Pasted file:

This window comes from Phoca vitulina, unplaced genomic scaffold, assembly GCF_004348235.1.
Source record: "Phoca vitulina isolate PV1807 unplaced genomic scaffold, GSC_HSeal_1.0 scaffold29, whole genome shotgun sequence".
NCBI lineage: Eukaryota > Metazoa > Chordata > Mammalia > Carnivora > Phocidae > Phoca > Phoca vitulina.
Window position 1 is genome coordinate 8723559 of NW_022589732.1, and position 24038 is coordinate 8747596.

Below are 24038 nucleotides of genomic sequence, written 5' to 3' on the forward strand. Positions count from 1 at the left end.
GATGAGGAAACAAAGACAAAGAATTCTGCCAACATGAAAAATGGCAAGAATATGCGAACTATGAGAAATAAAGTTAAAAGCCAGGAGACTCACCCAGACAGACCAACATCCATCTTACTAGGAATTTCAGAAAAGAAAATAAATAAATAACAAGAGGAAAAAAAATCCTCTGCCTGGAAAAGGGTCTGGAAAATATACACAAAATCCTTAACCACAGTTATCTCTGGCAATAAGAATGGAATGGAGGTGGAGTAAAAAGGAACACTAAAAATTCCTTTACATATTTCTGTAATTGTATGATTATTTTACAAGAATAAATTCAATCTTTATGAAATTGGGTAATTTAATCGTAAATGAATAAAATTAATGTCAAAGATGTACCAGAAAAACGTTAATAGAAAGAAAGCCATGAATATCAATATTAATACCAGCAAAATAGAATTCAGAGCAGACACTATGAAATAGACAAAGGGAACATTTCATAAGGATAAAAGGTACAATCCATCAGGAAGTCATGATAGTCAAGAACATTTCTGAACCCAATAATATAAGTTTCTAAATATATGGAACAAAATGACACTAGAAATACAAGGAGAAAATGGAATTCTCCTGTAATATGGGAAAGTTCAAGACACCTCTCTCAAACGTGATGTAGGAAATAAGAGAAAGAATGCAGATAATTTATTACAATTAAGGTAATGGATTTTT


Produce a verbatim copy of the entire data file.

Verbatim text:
This window comes from Phoca vitulina, unplaced genomic scaffold, assembly GCF_004348235.1.
Source record: "Phoca vitulina isolate PV1807 unplaced genomic scaffold, GSC_HSeal_1.0 scaffold29, whole genome shotgun sequence".
NCBI lineage: Eukaryota > Metazoa > Chordata > Mammalia > Carnivora > Phocidae > Phoca > Phoca vitulina.
Window position 1 is genome coordinate 8723559 of NW_022589732.1, and position 24038 is coordinate 8747596.

Below are 24038 nucleotides of genomic sequence, written 5' to 3' on the forward strand. Positions count from 1 at the left end.
GATGAGGAAACAAAGACAAAGAATTCTGCCAACATGAAAAATGGCAAGAATATGCGAACTATGAGAAATAAAGTTAAAAGCCAGGAGACTCACCCAGACAGACCAACATCCATCTTACTAGGAATTTCAGAAAAGAAAATAAATAAATAACAAGAGGAAAAAAAATCCTCTGCCTGGAAAAGGGTCTGGAAAATATACACAAAATCCTTAACCACAGTTATCTCTGGCAATAAGAATGGAATGGAGGTGGAGTAAAAAGGAACACTAAAAATTCCTTTACATATTTCTGTAATTGTATGATTATTTTACAAGAATAAATTCAATCTTTATGAAATTGGGTAATTTAATCGTAAATGAATAAAATTAATGTCAAAGATGTACCAGAAAAACGTTAATAGAAAGAAAGCCATGAATATCAATATTAATACCAGCAAAATAGAATTCAGAGCAGACACTATGAAATAGACAAAGGGAACATTTCATAAGGATAAAAGGTACAATCCATCAGGAAGTCATGATAGTCAAGAACATTTCTGAACCCAATAATATAAGTTTCTAAATATATGGAACAAAATGACACTAGAAATACAAGGAGAAAATGGAATTCTCCTGTAATATGGGAAAGTTCAAGACACCTCTCTCAAACGTGATGTAGGAAATAAGAGAAAGAATGCAGATAATTTATTACAATTAAGGTAATGGATTTTT